From May until November 1961, more than 400 black and white Americans risked their lives—and many endured savage beatings and imprisonment—for simply traveling together on buses and trains as they journeyed through the Deep South.
Trained in the techniques of non-violence, the Freedom Riders challenged Jim Crow laws that called for the separation of blacks and whites by riding interstate buses through the South. The Freedom Riders met with bitter racism and mob violence along their journey. In Mississippi, the Freedom Riders were sent to prison.
On September 22, 1961 the Interstate Commerce Commission issued its order to end segregation in bus and rail stations that had been in place for generations.
The Freedom Riders, I was in awe of the courage of the young men and women of all races and religions who faced violence and death in the fight for civil rights for all Americans. I was proud of the strength and resolve of the men and women who faced death so that America could live up to its ideals. I felt gratitude for the sacrifice of people who faced beatings, violence and the very real possibility of death so that future generations would not have to suffer the indignities of segregation and racism.
But as I reflected on the images of the Freedom Riders and our forefathers who faced hate-filled violent mobs, I thought of the new mobs that threaten our young people today.
Now the images I see on the news are not Freedom Riders facing white mobs of hate, but flash mobs of young people beating innocent victims.
After watching the documentary last night, I turned to the news to see the mug shot of a young black man, the last to be sentenced in the beating death of 16-year-old Derrion Albert. Then the now familiar footage of Derrion’s tragic beating was shown. The beating death was captured on a cell phone two years ago when a fight broke out after school on Chicago’s South Side. The horrific footage of the honor roll student being beat to death caught the nation’s attention for a moment, even garnering a response from the White House which sent the Attorney General and Secretary of Education to Chicago.
The image of Derrion’s beating shows a mob not unlike those that attacked the Freedom Riders. It shows a wild frenzied group wielding wooden planks and stomping a young black man to death. But the perpetrators of the crime look like the victim—young, black, male.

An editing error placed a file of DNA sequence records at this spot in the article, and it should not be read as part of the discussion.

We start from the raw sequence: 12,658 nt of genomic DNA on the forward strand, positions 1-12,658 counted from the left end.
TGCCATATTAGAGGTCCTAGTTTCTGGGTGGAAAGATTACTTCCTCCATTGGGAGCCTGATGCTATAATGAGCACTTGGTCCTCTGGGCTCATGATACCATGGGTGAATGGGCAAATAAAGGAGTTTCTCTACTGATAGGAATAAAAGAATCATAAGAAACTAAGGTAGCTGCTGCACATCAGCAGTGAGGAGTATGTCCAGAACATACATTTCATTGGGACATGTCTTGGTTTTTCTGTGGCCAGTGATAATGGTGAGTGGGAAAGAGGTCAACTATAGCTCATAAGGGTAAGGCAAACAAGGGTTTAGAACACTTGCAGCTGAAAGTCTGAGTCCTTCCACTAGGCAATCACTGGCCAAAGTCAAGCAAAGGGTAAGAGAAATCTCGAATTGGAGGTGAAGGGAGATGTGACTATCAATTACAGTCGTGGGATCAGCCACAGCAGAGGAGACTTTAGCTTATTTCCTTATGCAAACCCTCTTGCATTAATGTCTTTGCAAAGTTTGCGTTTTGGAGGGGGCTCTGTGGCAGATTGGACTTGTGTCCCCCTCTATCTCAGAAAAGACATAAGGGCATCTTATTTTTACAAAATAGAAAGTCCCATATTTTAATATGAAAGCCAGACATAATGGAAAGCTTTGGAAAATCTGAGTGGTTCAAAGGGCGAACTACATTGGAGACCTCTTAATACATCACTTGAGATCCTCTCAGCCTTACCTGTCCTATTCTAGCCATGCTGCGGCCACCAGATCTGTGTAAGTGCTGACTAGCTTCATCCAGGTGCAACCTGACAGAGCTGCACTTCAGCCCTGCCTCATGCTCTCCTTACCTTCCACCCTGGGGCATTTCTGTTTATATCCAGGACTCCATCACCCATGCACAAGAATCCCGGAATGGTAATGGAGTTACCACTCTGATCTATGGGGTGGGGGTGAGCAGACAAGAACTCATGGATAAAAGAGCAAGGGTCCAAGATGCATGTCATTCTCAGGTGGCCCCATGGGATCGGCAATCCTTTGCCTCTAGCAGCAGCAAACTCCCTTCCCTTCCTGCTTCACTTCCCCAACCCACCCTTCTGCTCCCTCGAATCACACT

Lapoleon Colbert, 20, received 32 years in prison for the first-degree murder conviction. Colbert admitted to kicking Albert in the head and stomping on him while he lay on the ground
The Freedom Riders and others who fought for civil rights did not risk their lives and die for this.
I wonder what has happened in those 50 years where in some ways it seems we have gained so much politically and economically and yet lost so much spiritually and morally.
How did we get from Freedom Riders to flash mobs? Now instead of student coordinating committees organizing to fight racism and injustice, young people coordinate stealing and violent attacks via Facebook and texting. They push their elders to their death while trying to steal an iPhone and even sexually assault women who could be their grandmother. They mericilessly shoot pregnant women. Instead of being imprisoned unjustly for pursuing equal rights, young black men are imprisoned in downstate penitentiaries, usually for taking another young black man’s life.
How did we get to this place? Is there a lack of hope? A lack of jobs? A lack of morals? A lack of parenting?
Or have we given them too much? Or maybe we haven’t given them enough of what really matters.
Colbert appeared in front of Circuit Judge Nicholas Ford, who sentenced three other suspects in the Albert case to at least a quarter of a century as adults and ordered one suspect, as a juvenile, to remain imprisoned until he turned 21.
“We don’t do a good job raising these children,” the judge said, his voice rising to a shout, according to the Chicago Tribune. “They can slip away from us just as Lapoleon is going to slip away from his parents, and the way Derrion slipped from his.”
Maybe in 2011 we need a new movement.
We need to do sit-ins again. But instead of sitting at lunch counters to desegregate we need to sit in our children’s classrooms so that the teachers can educate. The rides we need to take now are on the school buses with our children and we need to march around our schools, praying and then going inside the schools working with teachers and administrators to teach our children not only their ABCs but also their history and who they are.
We need to boycott rappers and other entertainers that promote criminal behavior, misogyny and plain old stupidity. We need to gather again in our churches but not just to be entertained by a dynamic sermon and great choir, but to pray, plan, strategize and be energized and mobilized to change our communities.
And perhaps most important, we need to parent our children. Not be their friends. Not buy them a bunch of stuff, but give them substance--love and discipline, care and consequences.
Then, like the Freedom Riders, will we change our communities and our country for the better.
|Photo by John W. Fountain|
Click below to read a powerful and poignant column from the Chicago Sun-Times by my husband, John W. Fountain about the need to revive Dr. King's dream.
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